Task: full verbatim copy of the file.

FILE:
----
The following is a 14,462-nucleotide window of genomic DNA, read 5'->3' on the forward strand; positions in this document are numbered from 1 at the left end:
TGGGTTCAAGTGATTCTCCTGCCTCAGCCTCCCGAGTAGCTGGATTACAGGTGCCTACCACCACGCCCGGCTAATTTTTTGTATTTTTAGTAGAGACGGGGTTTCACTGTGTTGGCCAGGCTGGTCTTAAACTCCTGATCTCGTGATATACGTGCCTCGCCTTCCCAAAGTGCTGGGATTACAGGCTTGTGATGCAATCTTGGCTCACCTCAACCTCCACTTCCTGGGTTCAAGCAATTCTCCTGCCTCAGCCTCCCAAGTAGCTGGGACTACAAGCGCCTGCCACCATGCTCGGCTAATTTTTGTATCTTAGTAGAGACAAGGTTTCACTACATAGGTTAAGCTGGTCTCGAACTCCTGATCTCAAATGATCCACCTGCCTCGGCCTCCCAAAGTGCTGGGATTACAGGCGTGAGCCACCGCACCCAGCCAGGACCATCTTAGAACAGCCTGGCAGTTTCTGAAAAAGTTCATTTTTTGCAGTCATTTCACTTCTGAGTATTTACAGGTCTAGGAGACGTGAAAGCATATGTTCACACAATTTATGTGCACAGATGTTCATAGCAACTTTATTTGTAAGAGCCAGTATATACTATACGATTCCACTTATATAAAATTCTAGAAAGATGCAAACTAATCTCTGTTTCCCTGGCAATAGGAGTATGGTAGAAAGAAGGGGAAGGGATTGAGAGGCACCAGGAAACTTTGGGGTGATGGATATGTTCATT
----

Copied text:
The following is a 14,462-nucleotide window of genomic DNA, read 5'->3' on the forward strand; positions in this document are numbered from 1 at the left end:
TGGGTTCAAGTGATTCTCCTGCCTCAGCCTCCCGAGTAGCTGGATTACAGGTGCCTACCACCACGCCCGGCTAATTTTTTGTATTTTTAGTAGAGACGGGGTTTCACTGTGTTGGCCAGGCTGGTCTTAAACTCCTGATCTCGTGATATACGTGCCTCGCCTTCCCAAAGTGCTGGGATTACAGGCTTGTGATGCAATCTTGGCTCACCTCAACCTCCACTTCCTGGGTTCAAGCAATTCTCCTGCCTCAGCCTCCCAAGTAGCTGGGACTACAAGCGCCTGCCACCATGCTCGGCTAATTTTTGTATCTTAGTAGAGACAAGGTTTCACTACATAGGTTAAGCTGGTCTCGAACTCCTGATCTCAAATGATCCACCTGCCTCGGCCTCCCAAAGTGCTGGGATTACAGGCGTGAGCCACCGCACCCAGCCAGGACCATCTTAGAACAGCCTGGCAGTTTCTGAAAAAGTTCATTTTTTGCAGTCATTTCACTTCTGAGTATTTACAGGTCTAGGAGACGTGAAAGCATATGTTCACACAATTTATGTGCACAGATGTTCATAGCAACTTTATTTGTAAGAGCCAGTATATACTATACGATTCCACTTATATAAAATTCTAGAAAGATGCAAACTAATCTCTGTTTCCCTGGCAATAGGAGTATGGTAGAAAGAAGGGGAAGGGATTGAGAGGCACCAGGAAACTTTGGGGTGATGGATATGTTCATT